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Kalich delivers a fresh, relevant, and enticingly readable work of metafiction. Akin to the best work of Paul Auster.

- Trevor Dodge, American Book Review, January/February 2013

Richard Kalich's extraordinary new novel is a work concerned with the writing life, but it is also much more. A brilliant metafiction that deals with issues of great import to our post-postmodern age. This is an important work that deserves to be read by everyone interested in serious fiction.

- Marc Lowe, Review of Contemporary Fiction, Spring 2011

Richard Kalich's newest novel is hilarious for being the most piquant appropriator of absurdism... Kalich has succeeded in consistently producing perplexing fictions that fail to categorize themselves and escape the warping influence of authorial intent.

- Christopher Leise, Electronic Book Review

This book is of the kind that once you start you just want to keep reading both to find out what happens, and in this case, the strange way it makes what happens work. I’ve since bought everything else by Kalich I can find (nameably The Nihilesthete (1987) & The Zoo (2001) & Charlie P (2005)). This is a book, a body of work, an author, deserving a new unearthing eye.

- Blake Butler, HTMLGIANT Reviews

Richard Kalich's third novel pushes all the buttons a good whodunit novel ought to push - it’s enthralling, intriguing and tense throughout. Penthouse F is a baffling, intricate and accomplished work of meta-fiction, exploring themes of cruelty, obsession, the cult of observation and the greasy, perforated, un-ironed linen skin between fiction and reality... Thrilling and confusing in equal measure, Penthouse F is an important book that dismantles the reader, leaving you in fragmented bits and pieces like the barbed clips that make up the novel’s structure.

- Colin Herd, 3:AM Magazine


The protagonist of this novel, one "Richard Kalich," is a man of letters whose interest in literature has waned. Twenty-five years ago, he tried to write a novel, entitled Transfiguration of the Commonplace, but found himself unequal to the task. Since that time, he has lived in an increasingly vegetative state, a state relieved only when a boy and a girl, fictional characters in that aborted novel, move into his apartment. Such a deliciously metaleptic moment cannot last, of course. A double suicide punctuates it, and "Kalich" stands accused of having pushed the young couple to their deaths, either literally or figuratively. The text is structured as an interrogation, a topos so broadly exploited in contemporary literature, from Kafka to Volodine, that it is now ripe for parody. Readers will quickly recognize, too, a meditation on the relations of fiction and reality, wherein the boundaries separating those regimes are deliberately and consistently blurred. Has fiction come to life here, or has life come to fiction? Indeed, do those questions make any sense at all, in a world where those two ways of being are so closely reciprocal?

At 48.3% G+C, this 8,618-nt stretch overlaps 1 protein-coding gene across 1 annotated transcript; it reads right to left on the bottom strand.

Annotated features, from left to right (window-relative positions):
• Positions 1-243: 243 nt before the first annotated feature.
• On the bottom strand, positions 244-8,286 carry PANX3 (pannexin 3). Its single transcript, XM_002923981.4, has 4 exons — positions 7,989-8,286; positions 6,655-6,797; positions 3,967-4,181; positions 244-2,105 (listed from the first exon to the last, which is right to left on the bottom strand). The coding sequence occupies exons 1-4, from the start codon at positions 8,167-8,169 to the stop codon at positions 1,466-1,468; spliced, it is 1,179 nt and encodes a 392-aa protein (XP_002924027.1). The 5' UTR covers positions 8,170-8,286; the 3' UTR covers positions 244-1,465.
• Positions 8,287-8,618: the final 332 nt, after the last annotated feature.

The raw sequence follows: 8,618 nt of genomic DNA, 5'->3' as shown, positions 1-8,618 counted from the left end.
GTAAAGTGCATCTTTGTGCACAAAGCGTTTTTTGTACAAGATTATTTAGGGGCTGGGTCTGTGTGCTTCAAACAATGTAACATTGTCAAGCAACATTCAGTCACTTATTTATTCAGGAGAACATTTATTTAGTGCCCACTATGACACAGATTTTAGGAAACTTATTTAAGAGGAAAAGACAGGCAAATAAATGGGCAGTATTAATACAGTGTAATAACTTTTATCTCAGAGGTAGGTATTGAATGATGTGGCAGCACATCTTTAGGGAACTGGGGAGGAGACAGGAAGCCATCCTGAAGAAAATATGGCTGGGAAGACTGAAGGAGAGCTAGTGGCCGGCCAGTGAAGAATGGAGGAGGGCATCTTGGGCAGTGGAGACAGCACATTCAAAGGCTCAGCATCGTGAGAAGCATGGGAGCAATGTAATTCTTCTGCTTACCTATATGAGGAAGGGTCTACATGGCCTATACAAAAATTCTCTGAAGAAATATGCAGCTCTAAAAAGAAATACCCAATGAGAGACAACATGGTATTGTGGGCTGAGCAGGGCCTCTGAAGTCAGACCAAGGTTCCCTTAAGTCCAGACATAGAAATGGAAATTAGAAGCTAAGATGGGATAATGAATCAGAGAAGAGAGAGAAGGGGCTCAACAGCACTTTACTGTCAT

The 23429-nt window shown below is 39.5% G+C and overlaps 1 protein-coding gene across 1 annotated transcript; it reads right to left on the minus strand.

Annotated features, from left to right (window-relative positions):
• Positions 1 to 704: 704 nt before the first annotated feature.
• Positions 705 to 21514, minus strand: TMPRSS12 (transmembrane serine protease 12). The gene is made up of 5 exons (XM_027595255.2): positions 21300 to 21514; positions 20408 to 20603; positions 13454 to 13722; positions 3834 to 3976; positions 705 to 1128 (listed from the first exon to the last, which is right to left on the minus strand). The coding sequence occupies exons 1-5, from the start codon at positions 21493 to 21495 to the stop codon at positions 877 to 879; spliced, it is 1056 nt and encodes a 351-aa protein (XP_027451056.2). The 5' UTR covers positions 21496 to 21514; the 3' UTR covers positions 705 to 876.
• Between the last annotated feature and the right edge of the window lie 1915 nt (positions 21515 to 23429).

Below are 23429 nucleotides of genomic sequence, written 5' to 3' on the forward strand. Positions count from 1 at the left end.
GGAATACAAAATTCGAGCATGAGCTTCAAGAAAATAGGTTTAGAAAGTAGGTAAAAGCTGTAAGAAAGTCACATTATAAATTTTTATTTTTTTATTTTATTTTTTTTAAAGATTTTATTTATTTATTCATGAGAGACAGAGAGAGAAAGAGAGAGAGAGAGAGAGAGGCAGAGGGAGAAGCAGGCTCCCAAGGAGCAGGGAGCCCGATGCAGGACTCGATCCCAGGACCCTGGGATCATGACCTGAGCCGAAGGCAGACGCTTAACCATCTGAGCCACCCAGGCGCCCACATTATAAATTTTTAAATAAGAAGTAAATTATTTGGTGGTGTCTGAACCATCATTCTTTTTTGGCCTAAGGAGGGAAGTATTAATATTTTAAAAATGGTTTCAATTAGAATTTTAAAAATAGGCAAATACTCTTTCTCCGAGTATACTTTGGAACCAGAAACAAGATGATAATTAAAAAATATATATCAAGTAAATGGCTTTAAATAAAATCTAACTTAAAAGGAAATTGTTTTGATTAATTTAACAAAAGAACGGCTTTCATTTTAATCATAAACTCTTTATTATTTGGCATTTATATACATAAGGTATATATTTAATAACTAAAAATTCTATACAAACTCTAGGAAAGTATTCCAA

Whereas "Richard Kalich," the author of Penthouse F, is canny and wily, "Richard Kalich" the character is far more naive, and that ironic tension is the source of a good deal of fun here. The former plays the latter in a metafictional game whose stake is the novel itself. It is a game wherein "everything is still very much open to interpretation," a hall of mirrors in which we readers constantly confront carnivalized images of our own readerly inferences, as if each interpretive path we might be tempted to blaze had been very largely anticipated and turned back upon itself. Ghosts haunt this book from first page to last: Dostoevsky, Mallarme, Kafka, Mann, Camus, Pessoa, Gombrowicz--and, oh yes, most perniciously of all, "Kalich." For he is a man who tortures himself both with the novels that he has written and with those that he has not. Let us forgive him even if he will not forgive himself, recognizing as we do the one truth of this tale that seems to be beyond doubt: "It was all in his head like everything else about him."

Warren Motte
World Literature Today

Critical Commentary

If one of the great European intransigents of the last century - say, Franz Kafka or Georges Bataille or Witold Gombrowicz - were around to write a novel about our era of reality tv and the precession of simulcra, the era of Big Brother and The Real World, what would it look like? Well, it might look like Richard Kalich's Penthouse F, a narrative of sexual (or is it aesthetic?) obsession and closed-circuit television, set in a recognizable twenty-first-century Manhattan but opening onto an interior space that both does and does not belong to our world - a space contiguous with those dark inner rooms that the European avant-gardists took us into. Right next door to Penthouse F is the closet where the whipper whips his perpetual victim in The Trial...